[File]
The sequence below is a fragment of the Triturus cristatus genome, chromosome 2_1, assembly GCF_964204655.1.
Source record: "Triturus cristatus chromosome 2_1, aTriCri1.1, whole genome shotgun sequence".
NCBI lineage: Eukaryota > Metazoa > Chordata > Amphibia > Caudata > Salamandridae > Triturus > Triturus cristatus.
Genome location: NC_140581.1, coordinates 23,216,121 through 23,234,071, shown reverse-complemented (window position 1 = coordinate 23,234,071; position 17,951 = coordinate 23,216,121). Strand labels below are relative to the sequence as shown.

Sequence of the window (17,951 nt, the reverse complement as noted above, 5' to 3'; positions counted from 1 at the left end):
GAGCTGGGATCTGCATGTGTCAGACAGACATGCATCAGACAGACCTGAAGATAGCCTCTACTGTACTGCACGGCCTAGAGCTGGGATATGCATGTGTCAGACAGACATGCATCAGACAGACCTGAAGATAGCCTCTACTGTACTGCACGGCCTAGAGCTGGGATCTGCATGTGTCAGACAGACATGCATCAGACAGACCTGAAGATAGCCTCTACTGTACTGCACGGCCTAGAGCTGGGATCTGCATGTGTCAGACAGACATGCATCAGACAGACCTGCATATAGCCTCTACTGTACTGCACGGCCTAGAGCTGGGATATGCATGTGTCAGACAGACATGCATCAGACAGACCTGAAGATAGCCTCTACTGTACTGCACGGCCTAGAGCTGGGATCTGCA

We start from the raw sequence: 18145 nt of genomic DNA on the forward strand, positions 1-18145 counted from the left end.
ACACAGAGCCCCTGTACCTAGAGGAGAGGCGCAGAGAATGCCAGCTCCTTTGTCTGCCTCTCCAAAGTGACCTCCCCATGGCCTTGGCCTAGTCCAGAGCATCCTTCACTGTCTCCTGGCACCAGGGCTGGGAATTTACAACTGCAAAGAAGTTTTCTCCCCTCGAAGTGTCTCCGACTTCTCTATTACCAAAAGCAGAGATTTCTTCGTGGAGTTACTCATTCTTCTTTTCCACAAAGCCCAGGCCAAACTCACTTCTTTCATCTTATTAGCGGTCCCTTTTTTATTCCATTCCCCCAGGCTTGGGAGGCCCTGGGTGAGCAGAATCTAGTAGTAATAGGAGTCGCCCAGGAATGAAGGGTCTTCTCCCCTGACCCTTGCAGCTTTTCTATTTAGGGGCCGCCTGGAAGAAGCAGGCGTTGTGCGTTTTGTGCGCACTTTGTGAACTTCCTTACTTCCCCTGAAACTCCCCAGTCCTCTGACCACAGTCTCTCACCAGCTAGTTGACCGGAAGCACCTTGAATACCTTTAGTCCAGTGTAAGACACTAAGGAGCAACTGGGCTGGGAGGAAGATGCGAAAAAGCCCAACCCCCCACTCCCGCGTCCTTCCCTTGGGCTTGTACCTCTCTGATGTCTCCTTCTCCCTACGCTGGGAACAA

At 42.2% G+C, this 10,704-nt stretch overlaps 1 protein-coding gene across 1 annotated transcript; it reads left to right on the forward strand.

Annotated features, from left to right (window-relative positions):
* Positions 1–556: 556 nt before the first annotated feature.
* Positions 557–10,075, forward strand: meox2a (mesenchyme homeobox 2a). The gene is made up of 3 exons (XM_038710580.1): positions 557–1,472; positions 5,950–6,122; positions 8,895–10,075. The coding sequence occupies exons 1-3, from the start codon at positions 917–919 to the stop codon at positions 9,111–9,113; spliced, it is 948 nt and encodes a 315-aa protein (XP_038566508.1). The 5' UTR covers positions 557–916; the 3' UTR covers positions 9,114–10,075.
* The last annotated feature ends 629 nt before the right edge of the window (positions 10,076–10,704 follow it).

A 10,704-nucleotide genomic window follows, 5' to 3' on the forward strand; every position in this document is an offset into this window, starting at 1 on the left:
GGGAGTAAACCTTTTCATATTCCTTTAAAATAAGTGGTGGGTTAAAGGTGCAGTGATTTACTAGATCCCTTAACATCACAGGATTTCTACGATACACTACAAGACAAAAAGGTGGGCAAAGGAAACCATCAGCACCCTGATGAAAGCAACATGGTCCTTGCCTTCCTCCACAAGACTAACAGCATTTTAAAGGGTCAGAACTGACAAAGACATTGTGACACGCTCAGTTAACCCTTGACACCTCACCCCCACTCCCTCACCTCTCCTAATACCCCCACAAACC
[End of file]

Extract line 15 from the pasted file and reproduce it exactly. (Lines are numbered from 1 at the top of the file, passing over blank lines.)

GGGAGTAAACCTTTTCATATTCCTTTAAAATAAGTGGTGGGTTAAAGGTGCAGTGATTTACTAGATCCCTTAACATCACAGGATTTCTACGATACACTACAAGACAAAAAGGTGGGCAAAGGAAACCATCAGCACCCTGATGAAAGCAACATGGTCCTTGCCTTCCTCCACAAGACTAACAGCATTTTAAAGGGTCAGAACTGACAAAGACATTGTGACACGCTCAGTTAACCCTTGACACCTCACCCCCACTCCCTCACCTCTCCTAATACCCCCACAAACC